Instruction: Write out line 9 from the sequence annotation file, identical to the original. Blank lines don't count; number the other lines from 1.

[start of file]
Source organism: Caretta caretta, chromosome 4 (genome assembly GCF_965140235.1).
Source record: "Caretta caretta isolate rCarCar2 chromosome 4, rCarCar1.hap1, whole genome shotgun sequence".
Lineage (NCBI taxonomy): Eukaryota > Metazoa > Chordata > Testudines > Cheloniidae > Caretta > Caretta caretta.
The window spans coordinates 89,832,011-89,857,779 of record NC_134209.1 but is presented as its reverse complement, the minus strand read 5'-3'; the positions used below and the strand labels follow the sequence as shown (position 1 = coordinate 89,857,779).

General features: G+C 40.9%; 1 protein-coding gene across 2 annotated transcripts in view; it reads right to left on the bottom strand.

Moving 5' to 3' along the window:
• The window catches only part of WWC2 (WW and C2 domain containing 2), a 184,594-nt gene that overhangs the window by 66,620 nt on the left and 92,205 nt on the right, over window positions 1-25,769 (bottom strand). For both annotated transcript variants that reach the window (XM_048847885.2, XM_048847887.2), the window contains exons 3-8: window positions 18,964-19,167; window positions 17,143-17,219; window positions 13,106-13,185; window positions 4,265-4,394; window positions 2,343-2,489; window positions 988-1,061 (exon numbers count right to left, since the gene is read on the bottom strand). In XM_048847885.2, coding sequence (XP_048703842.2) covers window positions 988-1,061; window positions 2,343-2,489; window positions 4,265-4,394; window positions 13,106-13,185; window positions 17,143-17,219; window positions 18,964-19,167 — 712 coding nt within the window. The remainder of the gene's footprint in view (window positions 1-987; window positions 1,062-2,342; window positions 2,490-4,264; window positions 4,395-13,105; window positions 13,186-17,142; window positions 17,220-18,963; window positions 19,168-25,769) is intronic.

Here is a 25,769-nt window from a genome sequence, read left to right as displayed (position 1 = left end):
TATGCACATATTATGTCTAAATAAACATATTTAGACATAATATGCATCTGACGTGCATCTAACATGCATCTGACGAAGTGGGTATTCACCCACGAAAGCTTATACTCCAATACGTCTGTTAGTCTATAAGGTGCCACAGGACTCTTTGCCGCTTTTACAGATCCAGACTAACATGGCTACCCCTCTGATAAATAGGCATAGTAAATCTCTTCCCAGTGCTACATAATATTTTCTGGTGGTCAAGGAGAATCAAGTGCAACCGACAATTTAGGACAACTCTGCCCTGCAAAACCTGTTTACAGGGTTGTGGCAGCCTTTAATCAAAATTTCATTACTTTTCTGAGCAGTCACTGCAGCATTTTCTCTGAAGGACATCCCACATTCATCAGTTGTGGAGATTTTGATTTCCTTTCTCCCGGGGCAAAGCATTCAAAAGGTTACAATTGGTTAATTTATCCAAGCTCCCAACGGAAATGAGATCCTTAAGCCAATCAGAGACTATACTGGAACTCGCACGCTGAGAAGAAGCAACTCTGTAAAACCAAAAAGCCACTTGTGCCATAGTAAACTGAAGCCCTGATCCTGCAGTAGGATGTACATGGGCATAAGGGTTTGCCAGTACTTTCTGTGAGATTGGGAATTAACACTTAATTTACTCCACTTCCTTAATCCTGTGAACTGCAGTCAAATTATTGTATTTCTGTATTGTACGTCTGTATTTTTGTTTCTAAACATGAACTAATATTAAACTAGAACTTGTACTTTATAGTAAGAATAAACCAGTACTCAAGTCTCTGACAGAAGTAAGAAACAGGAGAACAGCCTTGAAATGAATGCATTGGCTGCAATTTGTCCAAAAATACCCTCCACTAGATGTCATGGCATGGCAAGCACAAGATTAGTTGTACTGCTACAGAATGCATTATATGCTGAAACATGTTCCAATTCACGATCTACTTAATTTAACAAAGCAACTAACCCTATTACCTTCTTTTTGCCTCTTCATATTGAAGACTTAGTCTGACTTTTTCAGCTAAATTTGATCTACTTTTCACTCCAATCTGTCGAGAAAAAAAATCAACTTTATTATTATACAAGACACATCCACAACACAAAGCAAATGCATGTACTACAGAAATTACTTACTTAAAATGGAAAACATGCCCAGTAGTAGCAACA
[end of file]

TATGCACATATTATGTCTAAATAAACATATTTAGACATAATATGCATCTGACGTGCATCTAACATGCATCTGACGAAGTGGGTATTCACCCACGAAAGCTTATACTCCAATACGTCTGTTAGTCTATAAGGTGCCACAGGACTCTTTGCCGCTTTTACAGATCCAGACTAACATGGCTACCCCTCTGATAAATAGGCATAGTAAATCTCTTCCCAGTGCTACATAATATTTTCTGGTGGTCAAGGAGAATCAAGTGCAACCGACAATTTAGGACAACTCTGCCCTGCAAAACCTGTTTACAGGGTTGTGGCAGCCTTTAATCAAAATTTCATTACTTTTCTGAGCAGTCACTGCAGCATTTTCTCTGAAGGACATCCCACATTCATCAGTTGTGGAGATTTTGATTTCCTTTCTCCCGGGGCAAAGCATTCAAAAGGTTACAATTGGTTAATTTATCCAAGCTCCCAACGGAAATGAGATCCTTAAGCCAATCAGAGACTATACTGGAACTCGCACGCTGAGAAGAAGCAACTCTGTAAAACCAAAAAGCCACTTGTGCCATAGTAAACTGAAGCCCTGATCCTGCAGTAGGATGTACATGGGCATAAGGGTTTGCCAGTACTTTCTGTGAGATTGGGAATTAACACTTAATTTACTCCACTTCCTTAATCCTGTGAACTGCAGTCAAATTATTGTATTTCTGTATTGTACGTCTGTATTTTTGTTTCTAAACATGAACTAATATTAAACTAGAACTTGTACTTTATAGTAAGAATAAACCAGTACTCAAGTCTCTGACAGAAGTAAGAAACAGGAGAACAGCCTTGAAATGAATGCATTGGCTGCAATTTGTCCAAAAATACCCTCCACTAGATGTCATGGCATGGCAAGCACAAGATTAGTTGTACTGCTACAGAATGCATTATATGCTGAAACATGTTCCAATTCACGATCTACTTAATTTAACAAAGCAACTAACCCTATTACCTTCTTTTTGCCTCTTCATATTGAAGACTTAGTCTGACTTTTTCAGCTAAATTTGATCTACTTTTCACTCCAATCTGTCGAGAAAAAAAATCAACTTTATTATTATACAAGACACATCCACAACACAAAGCAAATGCATGTACTACAGAAATTACTTACTTAAAATGGAAAACATGCCCAGTAGTAGCAACA